"They made a mountain out of a mole hill," Rosenblum says of the allegations. "It's really simple. I made a loan because I wanted to see if [Social House] was a franchisable situation. And I think it is a franchisable concept. The only problem is that University City wanted to spend $500,000 to put us out of business."
Adds Trupiano, "They tried to portray us like a bunch of gangsters — 'shell game,' like we were bad people. We were up front about our involvement! I'm out there shaking hands, busing tables — I wasn't hiding anything. You want to know who the gangster are? These people at City Hall. They're taking your money and spending it for no reason!"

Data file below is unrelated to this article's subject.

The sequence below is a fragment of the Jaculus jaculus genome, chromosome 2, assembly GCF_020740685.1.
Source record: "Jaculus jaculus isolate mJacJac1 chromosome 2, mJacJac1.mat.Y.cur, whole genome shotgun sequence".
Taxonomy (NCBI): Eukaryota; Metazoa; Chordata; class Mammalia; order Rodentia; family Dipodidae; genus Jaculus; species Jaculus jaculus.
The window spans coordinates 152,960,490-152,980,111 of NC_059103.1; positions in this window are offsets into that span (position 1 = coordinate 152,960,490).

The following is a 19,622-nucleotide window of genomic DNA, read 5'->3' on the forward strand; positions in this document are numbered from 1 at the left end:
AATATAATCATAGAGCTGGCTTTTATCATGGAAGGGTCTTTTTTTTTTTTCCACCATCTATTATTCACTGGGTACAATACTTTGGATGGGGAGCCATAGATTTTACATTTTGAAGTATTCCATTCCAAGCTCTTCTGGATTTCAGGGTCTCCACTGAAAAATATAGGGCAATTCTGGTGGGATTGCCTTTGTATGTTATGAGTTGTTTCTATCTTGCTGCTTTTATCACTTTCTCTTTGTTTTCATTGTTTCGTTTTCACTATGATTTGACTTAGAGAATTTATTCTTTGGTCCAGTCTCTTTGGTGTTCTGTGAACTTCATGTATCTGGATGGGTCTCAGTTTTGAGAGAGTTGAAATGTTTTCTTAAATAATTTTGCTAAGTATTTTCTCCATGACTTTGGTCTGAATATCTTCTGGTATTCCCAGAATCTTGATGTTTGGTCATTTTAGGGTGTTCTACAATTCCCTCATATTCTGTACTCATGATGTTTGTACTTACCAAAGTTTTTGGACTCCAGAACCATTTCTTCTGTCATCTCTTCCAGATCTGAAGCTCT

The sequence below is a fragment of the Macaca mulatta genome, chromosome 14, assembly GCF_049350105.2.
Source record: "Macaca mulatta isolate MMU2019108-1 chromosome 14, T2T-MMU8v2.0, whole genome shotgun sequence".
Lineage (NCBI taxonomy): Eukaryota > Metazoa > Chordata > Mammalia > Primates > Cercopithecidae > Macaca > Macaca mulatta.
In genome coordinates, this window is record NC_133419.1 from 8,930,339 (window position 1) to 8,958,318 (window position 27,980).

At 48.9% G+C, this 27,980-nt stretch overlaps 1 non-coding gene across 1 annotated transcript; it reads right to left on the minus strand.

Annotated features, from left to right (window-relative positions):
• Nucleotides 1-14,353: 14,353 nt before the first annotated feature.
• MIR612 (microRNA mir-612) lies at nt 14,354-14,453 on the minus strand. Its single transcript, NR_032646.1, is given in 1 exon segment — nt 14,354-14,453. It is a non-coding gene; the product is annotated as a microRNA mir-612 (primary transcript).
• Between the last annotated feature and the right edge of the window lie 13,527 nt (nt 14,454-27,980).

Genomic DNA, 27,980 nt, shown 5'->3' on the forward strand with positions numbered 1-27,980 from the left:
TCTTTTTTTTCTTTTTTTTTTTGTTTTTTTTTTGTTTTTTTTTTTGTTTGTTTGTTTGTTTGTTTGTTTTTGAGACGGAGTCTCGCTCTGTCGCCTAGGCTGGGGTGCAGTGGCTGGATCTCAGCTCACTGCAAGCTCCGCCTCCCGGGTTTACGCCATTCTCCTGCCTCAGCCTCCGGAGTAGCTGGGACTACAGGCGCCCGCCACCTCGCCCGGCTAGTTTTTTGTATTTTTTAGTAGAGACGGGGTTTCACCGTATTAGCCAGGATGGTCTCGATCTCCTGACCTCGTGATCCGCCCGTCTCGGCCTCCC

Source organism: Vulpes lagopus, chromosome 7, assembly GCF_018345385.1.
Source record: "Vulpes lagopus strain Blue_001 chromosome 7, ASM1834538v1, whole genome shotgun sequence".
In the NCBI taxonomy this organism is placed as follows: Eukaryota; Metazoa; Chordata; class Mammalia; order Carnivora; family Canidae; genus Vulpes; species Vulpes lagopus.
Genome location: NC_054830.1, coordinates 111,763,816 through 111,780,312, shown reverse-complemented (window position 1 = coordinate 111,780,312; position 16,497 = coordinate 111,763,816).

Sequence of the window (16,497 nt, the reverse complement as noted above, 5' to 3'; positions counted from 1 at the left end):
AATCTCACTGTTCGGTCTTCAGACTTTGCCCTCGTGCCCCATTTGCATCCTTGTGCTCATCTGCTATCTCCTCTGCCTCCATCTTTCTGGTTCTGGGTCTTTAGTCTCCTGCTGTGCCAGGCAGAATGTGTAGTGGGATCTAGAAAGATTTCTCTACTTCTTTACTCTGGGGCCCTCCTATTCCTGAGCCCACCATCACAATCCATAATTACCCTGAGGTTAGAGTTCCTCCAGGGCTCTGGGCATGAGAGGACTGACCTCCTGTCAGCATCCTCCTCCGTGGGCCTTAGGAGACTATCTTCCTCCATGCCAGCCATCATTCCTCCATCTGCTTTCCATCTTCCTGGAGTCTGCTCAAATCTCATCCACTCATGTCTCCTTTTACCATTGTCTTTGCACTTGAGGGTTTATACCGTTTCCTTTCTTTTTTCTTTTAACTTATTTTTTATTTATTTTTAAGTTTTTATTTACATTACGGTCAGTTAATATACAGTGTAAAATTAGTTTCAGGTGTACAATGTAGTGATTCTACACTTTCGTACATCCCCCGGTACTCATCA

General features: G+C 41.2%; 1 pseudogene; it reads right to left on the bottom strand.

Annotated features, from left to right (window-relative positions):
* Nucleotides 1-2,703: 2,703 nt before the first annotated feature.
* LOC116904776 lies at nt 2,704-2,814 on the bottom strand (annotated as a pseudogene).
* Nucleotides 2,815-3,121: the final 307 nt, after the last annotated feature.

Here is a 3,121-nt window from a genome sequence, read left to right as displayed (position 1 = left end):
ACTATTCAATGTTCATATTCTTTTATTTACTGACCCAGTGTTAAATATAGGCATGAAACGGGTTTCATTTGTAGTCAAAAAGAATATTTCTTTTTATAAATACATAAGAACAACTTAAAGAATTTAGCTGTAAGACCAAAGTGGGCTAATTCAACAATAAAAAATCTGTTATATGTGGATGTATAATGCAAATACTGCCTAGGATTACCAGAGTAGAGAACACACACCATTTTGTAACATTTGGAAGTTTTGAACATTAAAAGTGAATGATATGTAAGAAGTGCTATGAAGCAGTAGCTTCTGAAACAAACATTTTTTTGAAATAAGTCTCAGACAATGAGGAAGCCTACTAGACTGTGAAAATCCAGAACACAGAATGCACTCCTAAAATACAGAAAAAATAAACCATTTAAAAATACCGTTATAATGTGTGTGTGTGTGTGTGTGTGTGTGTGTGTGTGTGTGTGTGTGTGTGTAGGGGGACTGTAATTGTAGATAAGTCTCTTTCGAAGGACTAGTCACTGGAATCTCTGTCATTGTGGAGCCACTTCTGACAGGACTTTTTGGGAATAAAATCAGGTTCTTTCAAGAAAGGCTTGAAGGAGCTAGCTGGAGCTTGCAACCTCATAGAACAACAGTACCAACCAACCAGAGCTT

University City Manager Lehman Walker declined to comment on the city's reasons for pursuing the litigation. He confirms that he earmarked $300,000 for Bryan Cave's representation, although the final bills haven't been tallied.
Regardless, in light of the lengthy petition and the rapidly approaching hearing, Trupiano and Racanelli says they decided to reenter settlement talks — and a deal was reached not long before the scheduled hearing on June 17.
But they were still shocked when friends began to call later that afternoon, saying they'd just seen a an RFT story citing the mayor's announcement on social media. No one was supposed to be putting the news out there, they say, on either side. "She breaks the contract before the ink was even dry," Trupiano marvels.
The battle in court wasn't the only one Trupiano and Racanelli were fighting in recent weeks. Talk to them about the case, and it's clear they're equally wound up about the battle they found themselves in with Social House II's own landlord.